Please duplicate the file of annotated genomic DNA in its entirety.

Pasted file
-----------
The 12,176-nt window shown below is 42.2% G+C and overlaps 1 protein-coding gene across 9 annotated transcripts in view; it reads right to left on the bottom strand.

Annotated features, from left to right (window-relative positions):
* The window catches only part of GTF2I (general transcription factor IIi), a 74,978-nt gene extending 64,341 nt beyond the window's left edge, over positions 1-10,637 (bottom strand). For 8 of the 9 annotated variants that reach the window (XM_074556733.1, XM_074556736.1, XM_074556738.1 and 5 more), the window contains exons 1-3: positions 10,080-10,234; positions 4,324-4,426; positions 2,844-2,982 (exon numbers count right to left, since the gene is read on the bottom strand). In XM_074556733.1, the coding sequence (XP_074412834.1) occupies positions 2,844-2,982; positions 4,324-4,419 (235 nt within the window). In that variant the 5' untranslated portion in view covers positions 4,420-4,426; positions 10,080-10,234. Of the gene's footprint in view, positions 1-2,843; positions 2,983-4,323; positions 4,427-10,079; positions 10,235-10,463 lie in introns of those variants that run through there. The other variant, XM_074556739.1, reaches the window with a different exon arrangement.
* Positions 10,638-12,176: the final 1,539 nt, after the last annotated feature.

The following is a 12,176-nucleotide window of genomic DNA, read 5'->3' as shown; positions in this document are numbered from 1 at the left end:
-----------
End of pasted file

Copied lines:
The 12,176-nt window shown below is 42.2% G+C and overlaps 1 protein-coding gene across 9 annotated transcripts in view; it reads right to left on the bottom strand.

Annotated features, from left to right (window-relative positions):
* The window catches only part of GTF2I (general transcription factor IIi), a 74,978-nt gene extending 64,341 nt beyond the window's left edge, over positions 1-10,637 (bottom strand). For 8 of the 9 annotated variants that reach the window (XM_074556733.1, XM_074556736.1, XM_074556738.1 and 5 more), the window contains exons 1-3: positions 10,080-10,234; positions 4,324-4,426; positions 2,844-2,982 (exon numbers count right to left, since the gene is read on the bottom strand). In XM_074556733.1, the coding sequence (XP_074412834.1) occupies positions 2,844-2,982; positions 4,324-4,419 (235 nt within the window). In that variant the 5' untranslated portion in view covers positions 4,420-4,426; positions 10,080-10,234. Of the gene's footprint in view, positions 1-2,843; positions 2,983-4,323; positions 4,427-10,079; positions 10,235-10,463 lie in introns of those variants that run through there. The other variant, XM_074556739.1, reaches the window with a different exon arrangement.
* Positions 10,638-12,176: the final 1,539 nt, after the last annotated feature.

The following is a 12,176-nucleotide window of genomic DNA, read 5'->3' as shown; positions in this document are numbered from 1 at the left end: